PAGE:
Monday, November 7, 2011

Dialects of Kannada language

Post-independence the development of Indian languages and dialects of the four language families became an urgent need. These languages were expected to take on the responsibility of serving as vehicles of both literary and scientific works, and in due course of time to function as media of education and instruction. The state of linguistic studies in Indian universities at the time was not adequate to handle such problems and the need to expand, modernize and reorient language studies became a pressing need. Under the circumstances, a lead was taken by the Poona University by calling a conference in 1953 to discuss these issues in addition to the urgent problem of a common medium in Indian universities. This was followed by another conference called by the Deccan College for developing linguistic studies in the universities with the specific purpose of applying their findings to problems of cross-cultural communication. As a consequence of these two conferences, the Deccan College started a large-scale language project with a magnificent grant made by the Rockefeller Foundation of New York over a period of six years (1954-1960).
Kannada Dialect Survey (KDS) & post KDS 
Brahmin’s Kannada (Gulbarga-Karnataka) 
Non-Brahmin’s Kannada* (Gulbarga- Karnataka) 
Non-Brahmin’s Kannada (Bijapur- Karnataka) 
Non-Brahmin’s Kannada (Bijapur- Karnataka) 
Halakki Kannada* (Kumta- Karnataka) 
Shivalli Kannada* (Barkur- Karnataka) 
Koraga Language (Udupi- Karnataka) 
Havyaka Kannada* (Puttur- Karnataka) 
Kuruba Kannada* (Coorg- Karnataka) 
Brahmin’s Kannada* (Nanjangud- Karnataka) 
Non-Brahmin’s Kannada (Nanjangud- Karnataka) 
Non-Brahmin’s Kannada (Nanjangud- Karnataka) 
Kannada (Madurai-Tamilnadu) 
Kannada (Coimbatore-Tamilnadu) 
Tiptur Kannada* (Hasan, Karnataka) 
Rabakavi Kannada* (Rabakvi, Jamkhandi, Bijapur, Karnataka) 

The Kannada language has many about 20 dialects.

Kannada Dialect Survey by Deccan College (Pune).
§  Badagu or Badaga
§  Komarpant
§  Halepaiki
§  Holiya
§  Urali
§  Barkur Kannada
§  Tiptur Kannada
§  Dharwad Kannada
§  North Karnataka Kannada
§  Nanjangud Kannada (Vakkaliga dialect)
§  Mysore Kannada[1]
§  Chola Naikar (Chola Naickans) tribes in Nilambur jungle in Kerala speak a dialect of Kannada.[2]
§  Kodava language also historically considered as dialect of Kannada language.
History of Kannada
File:Halmidi file.jpg

Halmidi Inscription replica
Kannada is one of the oldest south indian languages with an antiquity of at least 2000 years. However, archaeological evidence would indicate a written tradition for this language of around 1500–1600 years. The initial development of the Kannada language is similar to that of other south indian languages and independent of Sanskrit.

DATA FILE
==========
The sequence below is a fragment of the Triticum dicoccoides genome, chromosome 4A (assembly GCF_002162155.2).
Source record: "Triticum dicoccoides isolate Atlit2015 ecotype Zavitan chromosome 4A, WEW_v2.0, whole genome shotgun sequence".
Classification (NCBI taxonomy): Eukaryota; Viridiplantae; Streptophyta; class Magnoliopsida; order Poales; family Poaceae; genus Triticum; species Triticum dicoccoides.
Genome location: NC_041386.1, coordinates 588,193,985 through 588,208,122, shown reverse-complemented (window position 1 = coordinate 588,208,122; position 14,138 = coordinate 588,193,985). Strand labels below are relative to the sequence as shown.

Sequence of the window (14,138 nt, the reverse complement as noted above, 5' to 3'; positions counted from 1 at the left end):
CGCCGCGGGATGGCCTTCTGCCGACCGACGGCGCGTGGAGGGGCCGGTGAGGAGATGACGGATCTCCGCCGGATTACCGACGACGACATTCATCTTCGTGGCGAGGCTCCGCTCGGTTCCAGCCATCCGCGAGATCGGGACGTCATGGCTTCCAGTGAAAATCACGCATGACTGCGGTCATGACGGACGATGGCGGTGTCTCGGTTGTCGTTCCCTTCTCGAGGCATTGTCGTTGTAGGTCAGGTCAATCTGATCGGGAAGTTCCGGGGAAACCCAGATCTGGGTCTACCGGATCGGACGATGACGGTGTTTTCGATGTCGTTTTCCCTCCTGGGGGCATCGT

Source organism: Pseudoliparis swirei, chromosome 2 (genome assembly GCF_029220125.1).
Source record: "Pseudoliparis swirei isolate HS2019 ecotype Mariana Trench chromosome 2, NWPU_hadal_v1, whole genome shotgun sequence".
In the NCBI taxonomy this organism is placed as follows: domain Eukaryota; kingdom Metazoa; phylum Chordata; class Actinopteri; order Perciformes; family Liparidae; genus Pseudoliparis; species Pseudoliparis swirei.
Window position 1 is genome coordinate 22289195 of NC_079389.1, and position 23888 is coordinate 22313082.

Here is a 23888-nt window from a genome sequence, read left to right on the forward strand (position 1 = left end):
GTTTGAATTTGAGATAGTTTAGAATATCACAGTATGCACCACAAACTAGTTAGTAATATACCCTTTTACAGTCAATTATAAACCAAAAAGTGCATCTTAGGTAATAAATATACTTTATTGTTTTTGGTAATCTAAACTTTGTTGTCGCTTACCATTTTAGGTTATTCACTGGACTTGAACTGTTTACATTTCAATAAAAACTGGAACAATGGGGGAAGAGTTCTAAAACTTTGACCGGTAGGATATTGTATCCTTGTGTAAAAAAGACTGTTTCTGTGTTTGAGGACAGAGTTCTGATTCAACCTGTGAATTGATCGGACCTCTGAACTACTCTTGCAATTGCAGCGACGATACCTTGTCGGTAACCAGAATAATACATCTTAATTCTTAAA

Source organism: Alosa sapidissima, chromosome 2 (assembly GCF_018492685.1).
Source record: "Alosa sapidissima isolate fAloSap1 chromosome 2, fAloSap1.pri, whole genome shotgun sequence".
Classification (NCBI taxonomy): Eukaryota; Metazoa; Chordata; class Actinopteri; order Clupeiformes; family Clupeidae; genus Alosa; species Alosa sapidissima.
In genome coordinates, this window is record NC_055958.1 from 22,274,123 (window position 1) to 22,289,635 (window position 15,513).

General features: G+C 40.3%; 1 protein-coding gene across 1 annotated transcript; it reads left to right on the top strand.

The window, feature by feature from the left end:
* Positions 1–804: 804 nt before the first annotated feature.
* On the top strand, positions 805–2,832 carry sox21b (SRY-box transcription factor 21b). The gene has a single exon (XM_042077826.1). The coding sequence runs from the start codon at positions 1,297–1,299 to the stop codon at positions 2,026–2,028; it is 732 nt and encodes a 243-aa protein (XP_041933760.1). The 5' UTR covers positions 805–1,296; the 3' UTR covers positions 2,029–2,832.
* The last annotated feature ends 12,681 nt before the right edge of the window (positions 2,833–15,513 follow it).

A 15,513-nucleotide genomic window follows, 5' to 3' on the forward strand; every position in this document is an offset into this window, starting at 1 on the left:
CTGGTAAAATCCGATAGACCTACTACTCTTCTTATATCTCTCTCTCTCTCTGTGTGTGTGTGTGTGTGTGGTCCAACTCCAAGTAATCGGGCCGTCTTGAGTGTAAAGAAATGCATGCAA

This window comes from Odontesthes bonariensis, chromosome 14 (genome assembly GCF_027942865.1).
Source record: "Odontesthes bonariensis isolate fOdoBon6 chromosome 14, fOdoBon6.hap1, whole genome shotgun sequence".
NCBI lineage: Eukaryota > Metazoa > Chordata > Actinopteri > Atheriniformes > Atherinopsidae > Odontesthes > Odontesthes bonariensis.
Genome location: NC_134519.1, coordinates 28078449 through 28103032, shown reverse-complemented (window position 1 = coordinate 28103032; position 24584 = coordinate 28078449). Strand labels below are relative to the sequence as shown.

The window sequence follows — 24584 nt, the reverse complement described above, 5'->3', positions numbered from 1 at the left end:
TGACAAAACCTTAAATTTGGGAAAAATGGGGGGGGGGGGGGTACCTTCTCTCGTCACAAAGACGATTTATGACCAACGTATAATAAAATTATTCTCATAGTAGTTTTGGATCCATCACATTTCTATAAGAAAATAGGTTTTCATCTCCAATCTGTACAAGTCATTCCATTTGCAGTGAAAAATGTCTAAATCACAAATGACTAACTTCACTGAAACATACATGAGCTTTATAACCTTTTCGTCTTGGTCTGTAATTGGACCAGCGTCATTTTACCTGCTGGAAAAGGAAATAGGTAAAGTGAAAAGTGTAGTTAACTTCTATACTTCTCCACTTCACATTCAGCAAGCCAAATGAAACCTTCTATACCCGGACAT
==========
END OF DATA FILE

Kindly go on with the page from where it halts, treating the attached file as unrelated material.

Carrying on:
Stages of development

By the time Halmidi shasana (stone inscription) Kannada had become an official language. It is said that the halekannnada later developed and deviated into 2 currently coexisting languages Kannada and Telugu.
During this era language underwent a lot of changes as seen from the literary works of great poets of the era viz Pampa, Ranna, Ponna.
Vijayanagar Empire which is called the Golden era in the history of medieval India saw a lot of development in all literary form of both Kannada and Telugu. During the ruling of the King Krishnadevaraya many wonderful works. Poet Kumaravyasa wrote Mahabharata in Kannada in a unique style called "shatpadi" (six lines is a stanza of the poem).. This era also saw the origin of Dasa sahitya, the Carnatic music. Purandaradasa and Kanakadasa wrote several songs praising lord Krishna. This gave a new dimension to Kannada literature.
With the disintegration of the Vijayanagara empire in the late 16th and early 17th centuries, the centres of Kannada literature moved to the courts of the emerging independent kingdoms, the Kingdom of Mysore and the Keladi Nayakas. Kannada literature flourished for a short while in the court of the neighbouring kingdom of the Nayakas of Keladi whose territory was annexed by Mysore in 1763.
Stone inscriptions
The first written record in the Kannada language is traced to Emperor Ashoka's Brahmagiri edict dated 230 BC. The first example of a full-length Kannada language stone inscription (shilashaasana) containing Brahmi characters with characteristics attributed to those of protokannada in Hale Kannada (Old Kannada) script can be found in the Halmidi inscription, dated c. 450, indicating that Kannada had become an administrative language by this time. Over 30,000 inscriptions written in the Kannada language have been discovered so far. The Chikkamagaluru inscription of 500 AD is another example. Prior to the Halmidi inscription, there is an abundance of inscriptions containing Kannada words, phrases and sentences, proving its antiquity. The 543 AD Badami cliff shilashaasana of Pulakesi I is an example of a Sanskrit inscription in Hale Kannada script.

Sources - and,

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